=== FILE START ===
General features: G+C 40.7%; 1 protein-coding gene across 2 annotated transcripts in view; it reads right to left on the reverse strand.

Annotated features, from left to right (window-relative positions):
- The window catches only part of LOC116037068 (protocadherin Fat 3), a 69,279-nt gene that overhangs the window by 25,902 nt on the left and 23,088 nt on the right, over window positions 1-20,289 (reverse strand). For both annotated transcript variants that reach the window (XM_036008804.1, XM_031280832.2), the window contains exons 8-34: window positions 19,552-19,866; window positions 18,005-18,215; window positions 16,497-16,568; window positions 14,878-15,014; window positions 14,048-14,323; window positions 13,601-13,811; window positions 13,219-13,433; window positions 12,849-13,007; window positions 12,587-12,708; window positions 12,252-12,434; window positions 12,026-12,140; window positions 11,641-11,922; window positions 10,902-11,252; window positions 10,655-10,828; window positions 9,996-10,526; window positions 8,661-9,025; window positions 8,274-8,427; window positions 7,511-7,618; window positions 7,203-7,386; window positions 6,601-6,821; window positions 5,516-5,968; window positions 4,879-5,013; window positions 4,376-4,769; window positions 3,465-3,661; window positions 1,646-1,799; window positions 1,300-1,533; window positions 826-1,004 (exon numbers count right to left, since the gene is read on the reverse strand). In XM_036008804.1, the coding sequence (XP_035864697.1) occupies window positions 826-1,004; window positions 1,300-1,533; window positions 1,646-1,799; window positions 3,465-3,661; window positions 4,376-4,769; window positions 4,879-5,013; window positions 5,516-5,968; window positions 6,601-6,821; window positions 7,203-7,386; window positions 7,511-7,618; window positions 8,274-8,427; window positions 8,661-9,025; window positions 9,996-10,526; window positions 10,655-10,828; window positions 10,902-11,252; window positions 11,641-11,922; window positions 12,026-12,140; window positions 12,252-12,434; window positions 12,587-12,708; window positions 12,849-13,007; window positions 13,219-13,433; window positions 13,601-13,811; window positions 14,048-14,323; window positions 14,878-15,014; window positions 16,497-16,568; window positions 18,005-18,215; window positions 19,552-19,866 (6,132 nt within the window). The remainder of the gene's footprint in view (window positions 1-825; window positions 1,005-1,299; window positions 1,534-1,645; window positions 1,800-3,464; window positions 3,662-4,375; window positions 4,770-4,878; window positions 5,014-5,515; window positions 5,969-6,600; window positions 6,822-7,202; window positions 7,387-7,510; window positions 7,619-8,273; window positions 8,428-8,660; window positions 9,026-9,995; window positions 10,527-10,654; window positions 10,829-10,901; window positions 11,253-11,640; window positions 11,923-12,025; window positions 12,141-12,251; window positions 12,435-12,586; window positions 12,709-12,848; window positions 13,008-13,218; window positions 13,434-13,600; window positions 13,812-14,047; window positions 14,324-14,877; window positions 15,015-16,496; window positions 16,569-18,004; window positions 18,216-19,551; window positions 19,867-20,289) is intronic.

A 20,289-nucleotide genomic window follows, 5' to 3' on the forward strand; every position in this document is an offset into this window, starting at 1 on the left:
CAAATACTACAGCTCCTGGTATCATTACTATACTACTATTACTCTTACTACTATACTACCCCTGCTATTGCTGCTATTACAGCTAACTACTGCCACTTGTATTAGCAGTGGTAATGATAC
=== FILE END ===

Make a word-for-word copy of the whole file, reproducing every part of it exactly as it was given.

General features: G+C 40.7%; 1 protein-coding gene across 2 annotated transcripts in view; it reads right to left on the reverse strand.

Annotated features, from left to right (window-relative positions):
- The window catches only part of LOC116037068 (protocadherin Fat 3), a 69,279-nt gene that overhangs the window by 25,902 nt on the left and 23,088 nt on the right, over window positions 1-20,289 (reverse strand). For both annotated transcript variants that reach the window (XM_036008804.1, XM_031280832.2), the window contains exons 8-34: window positions 19,552-19,866; window positions 18,005-18,215; window positions 16,497-16,568; window positions 14,878-15,014; window positions 14,048-14,323; window positions 13,601-13,811; window positions 13,219-13,433; window positions 12,849-13,007; window positions 12,587-12,708; window positions 12,252-12,434; window positions 12,026-12,140; window positions 11,641-11,922; window positions 10,902-11,252; window positions 10,655-10,828; window positions 9,996-10,526; window positions 8,661-9,025; window positions 8,274-8,427; window positions 7,511-7,618; window positions 7,203-7,386; window positions 6,601-6,821; window positions 5,516-5,968; window positions 4,879-5,013; window positions 4,376-4,769; window positions 3,465-3,661; window positions 1,646-1,799; window positions 1,300-1,533; window positions 826-1,004 (exon numbers count right to left, since the gene is read on the reverse strand). In XM_036008804.1, the coding sequence (XP_035864697.1) occupies window positions 826-1,004; window positions 1,300-1,533; window positions 1,646-1,799; window positions 3,465-3,661; window positions 4,376-4,769; window positions 4,879-5,013; window positions 5,516-5,968; window positions 6,601-6,821; window positions 7,203-7,386; window positions 7,511-7,618; window positions 8,274-8,427; window positions 8,661-9,025; window positions 9,996-10,526; window positions 10,655-10,828; window positions 10,902-11,252; window positions 11,641-11,922; window positions 12,026-12,140; window positions 12,252-12,434; window positions 12,587-12,708; window positions 12,849-13,007; window positions 13,219-13,433; window positions 13,601-13,811; window positions 14,048-14,323; window positions 14,878-15,014; window positions 16,497-16,568; window positions 18,005-18,215; window positions 19,552-19,866 (6,132 nt within the window). The remainder of the gene's footprint in view (window positions 1-825; window positions 1,005-1,299; window positions 1,534-1,645; window positions 1,800-3,464; window positions 3,662-4,375; window positions 4,770-4,878; window positions 5,014-5,515; window positions 5,969-6,600; window positions 6,822-7,202; window positions 7,387-7,510; window positions 7,619-8,273; window positions 8,428-8,660; window positions 9,026-9,995; window positions 10,527-10,654; window positions 10,829-10,901; window positions 11,253-11,640; window positions 11,923-12,025; window positions 12,141-12,251; window positions 12,435-12,586; window positions 12,709-12,848; window positions 13,008-13,218; window positions 13,434-13,600; window positions 13,812-14,047; window positions 14,324-14,877; window positions 15,015-16,496; window positions 16,569-18,004; window positions 18,216-19,551; window positions 19,867-20,289) is intronic.

A 20,289-nucleotide genomic window follows, 5' to 3' on the forward strand; every position in this document is an offset into this window, starting at 1 on the left:
CAAATACTACAGCTCCTGGTATCATTACTATACTACTATTACTCTTACTACTATACTACCCCTGCTATTGCTGCTATTACAGCTAACTACTGCCACTTGTATTAGCAGTGGTAATGATAC